For the last five years, Manjima Ganguly, 50, a product executive and training manager from Kolkata, has been on dialysis. However, her chronic kidney disease (CKD) does not come in the way of her work. She has zealously continued managing her work while taking care of herself with peritoneal dialysis, a type of dialysis one can do at home with proper medical guidance.
Ganguly had started experiencing symptoms like difficulty in urinating and swelling in the face and feet in 2018. Soon after, she was diagnosed with failing kidneys and was asked to take up dialysis as a life-saving measure. Being at the peak of her career, she sought a solution that would minimally affect her professional life. Then, her doctor suggested peritoneal dialysis, which would allow her to manage her condition at home. “Peritoneal dialysis has been a blessing for me,” shares Ganguly, who is well-versed in using a catheter and fluid collection bags.
What happens in peritoneal dialysis
There are two types of dialysis:
- Hemodialysis: Here, a dialysis machine and a special filter are used to clean the blood. Dialysis is performed twice or thrice a week.
- Peritoneal dialysis: Waste is filtered from blood through the lining of the abdomen (peritoneum) in the body. This is done thrice a day.
Depending on the severity of the condition, the treating nephrologist decides the type of dialysis.
For peritoneal dialysis, a small tube called a catheter is surgically placed in the person’s abdomen. The peritoneal cavity (natural filter in the abdomen) is then filled with the dialysis solution. It is a clear fluid, which draws waste products from the peritoneal cavity. The catheter filters the waste products out of the system.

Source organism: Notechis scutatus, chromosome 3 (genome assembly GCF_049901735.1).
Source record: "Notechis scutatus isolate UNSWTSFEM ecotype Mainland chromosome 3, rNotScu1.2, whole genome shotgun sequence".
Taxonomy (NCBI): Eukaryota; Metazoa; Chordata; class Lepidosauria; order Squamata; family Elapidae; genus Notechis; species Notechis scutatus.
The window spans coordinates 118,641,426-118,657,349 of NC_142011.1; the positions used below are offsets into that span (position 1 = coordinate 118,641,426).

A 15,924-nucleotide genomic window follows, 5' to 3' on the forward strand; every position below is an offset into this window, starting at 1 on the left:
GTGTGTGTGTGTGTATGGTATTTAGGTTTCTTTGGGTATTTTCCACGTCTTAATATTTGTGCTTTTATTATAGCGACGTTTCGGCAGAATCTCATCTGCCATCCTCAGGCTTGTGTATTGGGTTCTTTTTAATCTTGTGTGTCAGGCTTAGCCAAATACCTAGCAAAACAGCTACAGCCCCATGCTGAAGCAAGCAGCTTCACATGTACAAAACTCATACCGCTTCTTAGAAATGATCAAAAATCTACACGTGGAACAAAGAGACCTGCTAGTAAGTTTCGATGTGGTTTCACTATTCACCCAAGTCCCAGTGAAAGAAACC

Dr Garima Aggarwal, consultant nephrologist and transplant specialist, Manipal Hospital, Bangalore, shares, “The peritoneum or the inside layer of the abdomen is filled with blood vessels, which have semipermeable membranes filtering the high-concentration fluid. The blood vessels filter impure substances from our blood. Once the highly concentrated substances are filtered out, the dialysis solution is drained from the abdomen through a catheter.
Two types of peritoneal dialysis
Continuous ambulatory peritoneal dialysis (CAPD)
This is a manual technique in which the dialysate is delivered into the peritoneal cavity through a catheter. Once the fluid fills the abdomen, the catheter is closed with a cap. The fluid remains in the abdomen for about 5-6 hours (dwell time) while the person can continue their regular activities. Later, the fluid with the toxins from the abdomen is filtered into a pouch (fluid exchange process), which takes about 30-40 mins. “The dwell time usually varies according to the prescription. Moreover, the fluid exchange must be done about three to four times a day,” says Dr Tanmay Pandya, HOD & director, nephrology and renal transplantation, Sarvodaya Hospital, Faridabad.
Automated peritoneal dialysis (APD)
In this process, the delivery and the drainage of the dialysate are done by a dialysis machine. The procedure is usually performed overnight, while the patient is asleep. “In APD, the dwell and the exchange are programmed by the machine. About 10 liters of fluid exchange takes place overnight,” explains Dr Pandya. “It is programmed for four to five exchanges, as suited to the person,” he adds. “About two liters of fluid are filled and drained out during each exchange,” he says.
Ganguly is using the CAPD method. This process became convenient for Ganguly as she was able to integrate it into her daily routine and work after dialysis. “It takes about 45 minutes to carry out each exchange process and I have to do it thrice a day,” she shares.
Beware of infections
Dr Pandya warns that those on dialysis, especially people using the peritoneal method are vulnerable to infections and must follow the highest levels of hygiene. Peritonitis is one of the common infections seen in those undergoing peritoneal dialysis. It occurs when the fluid remains in the peritoneum for a prolonged time or due to a lack of hygiene during dialysis. Dr Pandya explains, “This infection in the peritoneum causes inflammation in the abdominal lining. When a person on peritoneal dialysis notices such pain, it is best to seek medical advice,” he says.
Ganguly has been following strict hand hygiene measures and cleaning surfaces multiple times to ward off any infection.
Those suffering from chronic kidney disease need to be on dialysis to filter out wastes from the kidney and clean the blood. Peritoneal dialysis is a procedure that uses the peritoneum to filter out blood. This type of dialysis can be done at home while taking necessary precautions. However, not all with CKD are advised peritoneal dialysis — it depends on the severity of the condition.